Next we'll work with the Maya sphere particles. Close the scene and then reopen,, to restore the default settings for the scene. 


Now select the particles and change them from points to spheres. Now render the Maya scene; you should get spheres.  

Self-shadowing semi-transparent spheres 

(Rendering time: 114 seconds)


You'll notice that the image took a long time to render. The reason the image takes long to render is the same reason the shadows (particularly the self-shadowing) look good ... the Deep Shadows are storing a lot of transparency data and that gets more expensive the more transparent objects there are. In this case, because there are so many transparent objects, the scene is quite expensive. To speed it up we can get rid of the transparency, so select the particles and delete the per-particle opacity attribute. Now render again ... notice that it renders much faster:

Sphere particles without transparency

(Rendering time: 43 seconds)


It's good to remember that Deep Shadows can create special effects like shadow transparency, but Deep Shadows can also be expensive to render. 



With RenderMan, we can break up the regularity of the spheres by adding displacements to them. To do this, select the Lambert shader attached to the spheres and connect a Solid Fractal as a displacement (from the Lambert's Shading Group node). Now render:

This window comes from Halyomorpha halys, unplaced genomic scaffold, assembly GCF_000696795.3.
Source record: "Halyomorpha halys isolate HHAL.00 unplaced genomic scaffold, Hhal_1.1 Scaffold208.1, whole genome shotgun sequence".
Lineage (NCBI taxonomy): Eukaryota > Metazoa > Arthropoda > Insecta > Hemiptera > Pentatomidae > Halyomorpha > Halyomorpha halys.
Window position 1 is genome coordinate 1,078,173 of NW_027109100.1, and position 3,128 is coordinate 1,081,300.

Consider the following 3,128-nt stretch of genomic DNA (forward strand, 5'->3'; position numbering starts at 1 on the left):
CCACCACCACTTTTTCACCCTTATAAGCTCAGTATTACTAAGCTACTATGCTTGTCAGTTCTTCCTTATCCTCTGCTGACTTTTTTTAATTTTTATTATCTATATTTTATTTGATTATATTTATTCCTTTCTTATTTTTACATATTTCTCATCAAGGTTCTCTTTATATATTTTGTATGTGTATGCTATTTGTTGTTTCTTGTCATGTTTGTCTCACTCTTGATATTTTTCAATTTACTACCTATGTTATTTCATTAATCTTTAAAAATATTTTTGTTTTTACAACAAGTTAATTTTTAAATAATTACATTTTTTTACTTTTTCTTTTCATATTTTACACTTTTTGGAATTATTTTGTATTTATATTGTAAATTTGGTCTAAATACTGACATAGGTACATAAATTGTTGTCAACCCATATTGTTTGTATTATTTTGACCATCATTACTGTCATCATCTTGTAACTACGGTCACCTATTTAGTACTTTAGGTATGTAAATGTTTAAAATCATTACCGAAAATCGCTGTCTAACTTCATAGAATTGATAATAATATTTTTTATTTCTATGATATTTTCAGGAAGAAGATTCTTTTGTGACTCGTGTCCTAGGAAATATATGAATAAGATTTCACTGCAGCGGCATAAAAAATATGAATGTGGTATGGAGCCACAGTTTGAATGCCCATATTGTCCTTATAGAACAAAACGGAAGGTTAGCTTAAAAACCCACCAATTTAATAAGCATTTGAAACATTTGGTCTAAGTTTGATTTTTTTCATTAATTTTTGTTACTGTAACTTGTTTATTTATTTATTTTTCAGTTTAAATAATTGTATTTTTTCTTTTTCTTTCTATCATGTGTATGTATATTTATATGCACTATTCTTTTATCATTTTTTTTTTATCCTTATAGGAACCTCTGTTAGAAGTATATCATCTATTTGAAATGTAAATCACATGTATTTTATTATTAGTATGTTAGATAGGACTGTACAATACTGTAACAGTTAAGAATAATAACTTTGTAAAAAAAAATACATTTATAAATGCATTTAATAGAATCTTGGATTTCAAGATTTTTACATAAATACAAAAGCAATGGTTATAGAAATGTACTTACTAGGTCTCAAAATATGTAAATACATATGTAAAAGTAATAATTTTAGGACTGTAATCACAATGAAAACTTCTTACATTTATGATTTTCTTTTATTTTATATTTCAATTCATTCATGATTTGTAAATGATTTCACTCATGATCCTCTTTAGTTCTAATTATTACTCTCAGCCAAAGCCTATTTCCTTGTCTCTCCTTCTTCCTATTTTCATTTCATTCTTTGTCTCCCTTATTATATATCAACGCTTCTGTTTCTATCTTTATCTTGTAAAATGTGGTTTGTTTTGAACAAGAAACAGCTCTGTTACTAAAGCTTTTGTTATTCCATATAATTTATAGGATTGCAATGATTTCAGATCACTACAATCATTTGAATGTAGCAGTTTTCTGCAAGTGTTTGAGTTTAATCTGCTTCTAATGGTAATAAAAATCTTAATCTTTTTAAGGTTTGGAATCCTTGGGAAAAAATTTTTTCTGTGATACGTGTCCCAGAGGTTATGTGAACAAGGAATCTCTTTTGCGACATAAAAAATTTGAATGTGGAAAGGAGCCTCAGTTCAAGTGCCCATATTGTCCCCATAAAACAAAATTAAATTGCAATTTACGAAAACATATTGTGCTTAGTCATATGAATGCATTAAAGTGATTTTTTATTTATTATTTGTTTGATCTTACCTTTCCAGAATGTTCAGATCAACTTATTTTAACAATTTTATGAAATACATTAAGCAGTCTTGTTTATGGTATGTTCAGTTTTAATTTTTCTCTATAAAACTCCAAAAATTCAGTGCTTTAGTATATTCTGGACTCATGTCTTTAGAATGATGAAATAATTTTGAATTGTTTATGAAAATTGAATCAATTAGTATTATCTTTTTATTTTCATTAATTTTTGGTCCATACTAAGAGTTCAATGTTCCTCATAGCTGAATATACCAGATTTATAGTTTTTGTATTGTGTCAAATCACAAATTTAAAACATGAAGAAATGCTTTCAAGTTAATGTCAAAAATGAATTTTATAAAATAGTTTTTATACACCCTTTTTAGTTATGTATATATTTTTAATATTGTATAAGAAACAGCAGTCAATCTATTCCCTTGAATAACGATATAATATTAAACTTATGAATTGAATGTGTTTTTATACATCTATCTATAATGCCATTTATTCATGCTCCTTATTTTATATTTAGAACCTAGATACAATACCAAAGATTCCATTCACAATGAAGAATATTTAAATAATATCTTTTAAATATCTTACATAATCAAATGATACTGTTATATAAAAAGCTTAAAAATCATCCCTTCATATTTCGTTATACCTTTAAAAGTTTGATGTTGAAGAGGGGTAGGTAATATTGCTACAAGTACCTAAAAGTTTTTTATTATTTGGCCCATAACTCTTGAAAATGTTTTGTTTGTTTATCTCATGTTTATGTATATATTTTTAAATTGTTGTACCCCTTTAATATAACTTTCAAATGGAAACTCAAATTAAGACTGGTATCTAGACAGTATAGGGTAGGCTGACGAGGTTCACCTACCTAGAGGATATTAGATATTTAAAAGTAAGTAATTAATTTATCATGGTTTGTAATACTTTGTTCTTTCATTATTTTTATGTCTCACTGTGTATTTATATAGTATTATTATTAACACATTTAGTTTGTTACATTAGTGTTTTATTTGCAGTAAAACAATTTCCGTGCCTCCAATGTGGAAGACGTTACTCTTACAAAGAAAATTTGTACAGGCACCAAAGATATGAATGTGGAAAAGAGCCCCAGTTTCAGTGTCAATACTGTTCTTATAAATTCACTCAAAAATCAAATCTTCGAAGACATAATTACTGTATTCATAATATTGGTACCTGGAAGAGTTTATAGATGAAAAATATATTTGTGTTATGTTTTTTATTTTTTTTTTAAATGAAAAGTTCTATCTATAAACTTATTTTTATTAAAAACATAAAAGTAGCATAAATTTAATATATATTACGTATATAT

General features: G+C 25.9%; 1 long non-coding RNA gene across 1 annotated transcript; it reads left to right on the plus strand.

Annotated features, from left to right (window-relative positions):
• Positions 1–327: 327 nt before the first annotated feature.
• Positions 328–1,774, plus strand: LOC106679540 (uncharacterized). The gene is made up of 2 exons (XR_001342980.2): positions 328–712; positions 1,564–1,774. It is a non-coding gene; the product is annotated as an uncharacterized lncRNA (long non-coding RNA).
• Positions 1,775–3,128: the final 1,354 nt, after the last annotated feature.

Spheres with a displacement shader


We can now tweak the parameters of the displacement to create a wide variety of effects. For now we'll just set the Alpha Gain of the displacement's Solid Fractal to "-0.5" to push the displacement back in toward the particles. Now render:

Displacement with an Alpha Gain of "-0.5"



Additionally, other Maya Materials can be attached to particle systems. Lambert reads per-particle attributes and should be used in those cases where per-particle attributes are required, but, alternatively, other Materials can be attached to particle systems to create certain kinds of effects (while ignoring per-particle attributes, like color and opacity). To demonstrate this, select the particle system and attach a Maya Ramp Shader. Now render:

Spheres with a Ramp Shader


The spheres are using the Ramp Shader, which means we can create interesting effects, like changing the Ramp Shader's Color Input to Facing Angle and ramping the color from black to green. Go ahead and do just that (the black color should face the camera and the green should face toward the sides). Now Render:

Spheres with Facing Angle


Now we can add another displacement shader. Connect a Solid Fractal to the Ramp Shader, as we did above. Set the Alpha Gain of the displacement's Solid Fractal to "-0.2" to push the displacement back in towards the particles. Now render:

Displacement with an Alpha Gain of "-0.2"



RenderMan for Maya is capable of rendering nearly every Maya particle type and provides advanced features for making particles look as good as possible. Some of the advantages of rendering particles in RenderMan are:

1) Particles are rendered in software ... providing correct anti-aliasing, motion blur, and complete integration. 
2) Rich complex shadows (supporting semi-transparency, motion blur, and self-shadowing) are easy to create using Pixar's Deep Shadows. 
3) RenderMan particle points are highly efficient.
4) Displacement shaders can be added to sphere particles.